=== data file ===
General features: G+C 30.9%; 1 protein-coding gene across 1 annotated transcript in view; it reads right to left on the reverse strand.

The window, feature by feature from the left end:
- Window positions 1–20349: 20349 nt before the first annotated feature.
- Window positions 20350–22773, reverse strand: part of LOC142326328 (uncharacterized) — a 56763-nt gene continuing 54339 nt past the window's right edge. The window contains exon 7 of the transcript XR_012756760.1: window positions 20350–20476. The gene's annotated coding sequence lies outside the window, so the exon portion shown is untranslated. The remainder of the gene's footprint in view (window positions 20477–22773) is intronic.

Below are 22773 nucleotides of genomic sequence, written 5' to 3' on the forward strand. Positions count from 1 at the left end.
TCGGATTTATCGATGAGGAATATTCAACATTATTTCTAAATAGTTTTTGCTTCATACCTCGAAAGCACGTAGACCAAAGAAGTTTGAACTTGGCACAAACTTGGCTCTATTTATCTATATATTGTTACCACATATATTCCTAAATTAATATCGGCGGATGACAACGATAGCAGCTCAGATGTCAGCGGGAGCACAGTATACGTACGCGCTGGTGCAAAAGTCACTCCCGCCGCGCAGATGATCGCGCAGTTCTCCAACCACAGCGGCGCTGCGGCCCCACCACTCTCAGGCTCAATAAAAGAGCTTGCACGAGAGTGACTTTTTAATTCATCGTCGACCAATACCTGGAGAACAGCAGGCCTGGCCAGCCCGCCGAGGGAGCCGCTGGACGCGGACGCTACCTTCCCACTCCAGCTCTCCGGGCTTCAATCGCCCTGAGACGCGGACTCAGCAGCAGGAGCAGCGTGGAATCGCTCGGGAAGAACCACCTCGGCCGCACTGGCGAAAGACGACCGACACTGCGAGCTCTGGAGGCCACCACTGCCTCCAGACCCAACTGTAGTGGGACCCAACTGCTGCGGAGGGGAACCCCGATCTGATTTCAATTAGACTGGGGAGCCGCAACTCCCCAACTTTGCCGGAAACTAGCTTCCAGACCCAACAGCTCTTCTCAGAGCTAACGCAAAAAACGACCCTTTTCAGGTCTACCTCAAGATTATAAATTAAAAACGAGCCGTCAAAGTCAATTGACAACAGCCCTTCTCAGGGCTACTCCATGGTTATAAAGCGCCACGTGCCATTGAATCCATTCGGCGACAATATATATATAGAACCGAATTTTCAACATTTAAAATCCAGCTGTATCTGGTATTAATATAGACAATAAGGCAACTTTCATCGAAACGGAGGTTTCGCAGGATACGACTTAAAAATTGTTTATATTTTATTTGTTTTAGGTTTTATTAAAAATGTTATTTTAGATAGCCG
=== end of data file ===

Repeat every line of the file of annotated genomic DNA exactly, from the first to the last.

General features: G+C 30.9%; 1 protein-coding gene across 1 annotated transcript in view; it reads right to left on the reverse strand.

The window, feature by feature from the left end:
- Window positions 1–20349: 20349 nt before the first annotated feature.
- Window positions 20350–22773, reverse strand: part of LOC142326328 (uncharacterized) — a 56763-nt gene continuing 54339 nt past the window's right edge. The window contains exon 7 of the transcript XR_012756760.1: window positions 20350–20476. The gene's annotated coding sequence lies outside the window, so the exon portion shown is untranslated. The remainder of the gene's footprint in view (window positions 20477–22773) is intronic.

Below are 22773 nucleotides of genomic sequence, written 5' to 3' on the forward strand. Positions count from 1 at the left end.
TCGGATTTATCGATGAGGAATATTCAACATTATTTCTAAATAGTTTTTGCTTCATACCTCGAAAGCACGTAGACCAAAGAAGTTTGAACTTGGCACAAACTTGGCTCTATTTATCTATATATTGTTACCACATATATTCCTAAATTAATATCGGCGGATGACAACGATAGCAGCTCAGATGTCAGCGGGAGCACAGTATACGTACGCGCTGGTGCAAAAGTCACTCCCGCCGCGCAGATGATCGCGCAGTTCTCCAACCACAGCGGCGCTGCGGCCCCACCACTCTCAGGCTCAATAAAAGAGCTTGCACGAGAGTGACTTTTTAATTCATCGTCGACCAATACCTGGAGAACAGCAGGCCTGGCCAGCCCGCCGAGGGAGCCGCTGGACGCGGACGCTACCTTCCCACTCCAGCTCTCCGGGCTTCAATCGCCCTGAGACGCGGACTCAGCAGCAGGAGCAGCGTGGAATCGCTCGGGAAGAACCACCTCGGCCGCACTGGCGAAAGACGACCGACACTGCGAGCTCTGGAGGCCACCACTGCCTCCAGACCCAACTGTAGTGGGACCCAACTGCTGCGGAGGGGAACCCCGATCTGATTTCAATTAGACTGGGGAGCCGCAACTCCCCAACTTTGCCGGAAACTAGCTTCCAGACCCAACAGCTCTTCTCAGAGCTAACGCAAAAAACGACCCTTTTCAGGTCTACCTCAAGATTATAAATTAAAAACGAGCCGTCAAAGTCAATTGACAACAGCCCTTCTCAGGGCTACTCCATGGTTATAAAGCGCCACGTGCCATTGAATCCATTCGGCGACAATATATATATAGAACCGAATTTTCAACATTTAAAATCCAGCTGTATCTGGTATTAATATAGACAATAAGGCAACTTTCATCGAAACGGAGGTTTCGCAGGATACGACTTAAAAATTGTTTATATTTTATTTGTTTTAGGTTTTATTAAAAATGTTATTTTAGATAGCCG